In this paper we study equatorial electrodynamics and plasma irregularities linked with the 17 March 2015 severe magnetic storm in the Indian sector by using common volume observations made by the Gadanki Ionospheric Radar Interferometer, airglow imager, Digisonde, and GPS receiver established at Gadanki (13.5°N, 79.2°E). Observations show that with the initiation of the storm at ~06:00 UT on 17 March, which happened to be midday in the Indian sector, the low-latitude ionosphere responded in tune with the storm-induced electric field and by the sunset time the base of the F layer ascended to an altitude of 470 km with a peak upward velocity of 50 m s−1 eventually manifesting equatorial plasma bubble and irregularities causing strong GPS scintillation. The most important finding found in this study is the confinement of plasma bubble and irregularities in a narrow longitude zone of 69°E–98°E. Results also show reversal of zonal drift of the irregularities from ~120 m s−1 eastward drift to ~120 m s−1 westward drift in a time span of ~30 min. Both observations are shown to be linked with very special electrodynamical conditions induced by the magnetic storm-related electric field in the dusk sector. Intriguing details of the longitudinally localized electrodynamics and plasma irregularities are discussed in terms of prompt penetration and disturbed dynamo electric field effects. ©2016. American Geophysical Union. All Rights Reserved.


Nayak R.K.,Indian National Remote Sensing Centre | Patel N.R.,Indian Institute of Remote Sensing | Dadhwal V.K.,Indian National Remote Sensing Centre
International Journal of Climatology | Year: 2013

Using satellite observations of Normalized Difference Vegetation Index together with climate data from other sources in a terrestrial biosphere model, inter-annual variability of Net Primary Productivity (NPP) over India during 1981-2006 was studied. It is revealed that the variability is large over mixed shrub and grassland (MGL), moderate over cropland and small over the forest regions. Inter-annual variability of NPP exhibits strong positive coherence with the variability of precipitation, and weak coherence with the variability of temperature and solar radiation. Estimated linear growth rate of annual NPP is 0.005 Pg C Yr-2 which is equivalent to 8.5% over the country during past 25 years. This increase is primarily due to the enhancement of productivity over agricultural lands in the country. NPP has increased over most parts of the country during the early 15-year period (1981-1995) resulting in a 10% growth rate of national NPP budget. On the other hand, the NPP growth rate has been reduced to 2.5% during later 15 years period (1991-2005) owing to large decline of NPP over the Indo-Gangetic plains. Climate had a strong control on NPP growth rate during both the periods. © 2012 Royal Meteorological Society.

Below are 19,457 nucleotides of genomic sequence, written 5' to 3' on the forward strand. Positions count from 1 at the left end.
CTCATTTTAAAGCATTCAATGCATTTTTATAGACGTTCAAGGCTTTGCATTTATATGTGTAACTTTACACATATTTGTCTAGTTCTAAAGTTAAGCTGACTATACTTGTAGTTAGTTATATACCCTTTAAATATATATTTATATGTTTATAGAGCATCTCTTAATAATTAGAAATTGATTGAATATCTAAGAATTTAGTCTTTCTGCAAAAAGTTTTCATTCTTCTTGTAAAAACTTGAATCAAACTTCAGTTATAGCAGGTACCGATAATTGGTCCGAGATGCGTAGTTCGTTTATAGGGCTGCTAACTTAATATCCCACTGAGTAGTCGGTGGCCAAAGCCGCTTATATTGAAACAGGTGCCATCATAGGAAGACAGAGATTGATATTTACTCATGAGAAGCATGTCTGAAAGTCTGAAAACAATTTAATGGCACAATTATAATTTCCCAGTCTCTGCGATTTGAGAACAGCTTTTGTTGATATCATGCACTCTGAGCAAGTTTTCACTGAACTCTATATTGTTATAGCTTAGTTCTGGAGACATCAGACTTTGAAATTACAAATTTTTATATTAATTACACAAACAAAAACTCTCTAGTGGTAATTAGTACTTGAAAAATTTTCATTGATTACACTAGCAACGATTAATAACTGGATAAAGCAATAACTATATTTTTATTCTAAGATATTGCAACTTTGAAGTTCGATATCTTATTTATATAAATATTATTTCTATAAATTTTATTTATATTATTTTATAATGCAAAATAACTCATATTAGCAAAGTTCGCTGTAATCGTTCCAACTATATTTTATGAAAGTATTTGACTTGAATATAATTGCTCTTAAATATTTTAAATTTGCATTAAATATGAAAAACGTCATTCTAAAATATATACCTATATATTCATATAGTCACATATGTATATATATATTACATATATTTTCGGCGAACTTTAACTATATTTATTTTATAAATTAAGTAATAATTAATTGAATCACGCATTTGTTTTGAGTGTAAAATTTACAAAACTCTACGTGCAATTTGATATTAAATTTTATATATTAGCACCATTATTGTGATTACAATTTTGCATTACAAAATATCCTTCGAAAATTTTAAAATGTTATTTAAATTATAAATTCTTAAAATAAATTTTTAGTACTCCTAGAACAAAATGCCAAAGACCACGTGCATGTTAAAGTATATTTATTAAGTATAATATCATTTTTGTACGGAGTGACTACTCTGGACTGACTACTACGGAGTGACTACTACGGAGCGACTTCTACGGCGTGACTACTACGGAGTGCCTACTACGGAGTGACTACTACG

Dadhwal V.K.,Indian National Remote Sensing Centre
International Archives of the Photogrammetry, Remote Sensing and Spatial Information Sciences - ISPRS Archives | Year: 2012

Improved national carbon assessments are important for UNFCC communications, policy studies and improving the global assessment. Use of EO for land cover dynamics, forest type, cover and phytomass carbon density, productivity and related soil carbon density and regional extrapolation of point flux measurements. A National Carbon Project (NCP) under the Indian Space Research Organisation - Geosphere Biosphere Programme (ISRO - GBP) aims at improving the understanding and quantification of net carbon balance. The NCP has been implemented with three major components - (A) vegetation carbon pools, (B) Soil carbon pools and (C) Soil and Vegetation - Atmosphere Fluxes. A total of 6500 field plot data from forests and trees outside forests have been collected. 1500 field plots have been inventoried for the soil carbon based on the remotely sensed data stratification. A nationwide network of carbon flux towers in different ecosystems for the measurement and modeling of the net carbon flux using eddy covariance techniques is being established and upscaling using satellite remote sensing data and modelling is under process. The amplitude of the diurnal variation in NEE increased with growth of wheat and reached its peak around the pre-anthesis stage. Besides, under NCP, satellite diurnal CO2 have also analyzed the data obtained from AIRS and SCIAMACHY over India and surrounding oceans and was correlated with surface fluxes. The CASA model simulations over India using NOAA AVHRR NDVI.


Sharma N.,Indian National Remote Sensing Centre | Ali M.M.,Indian National Remote Sensing Centre
IEEE Geoscience and Remote Sensing Letters | Year: 2013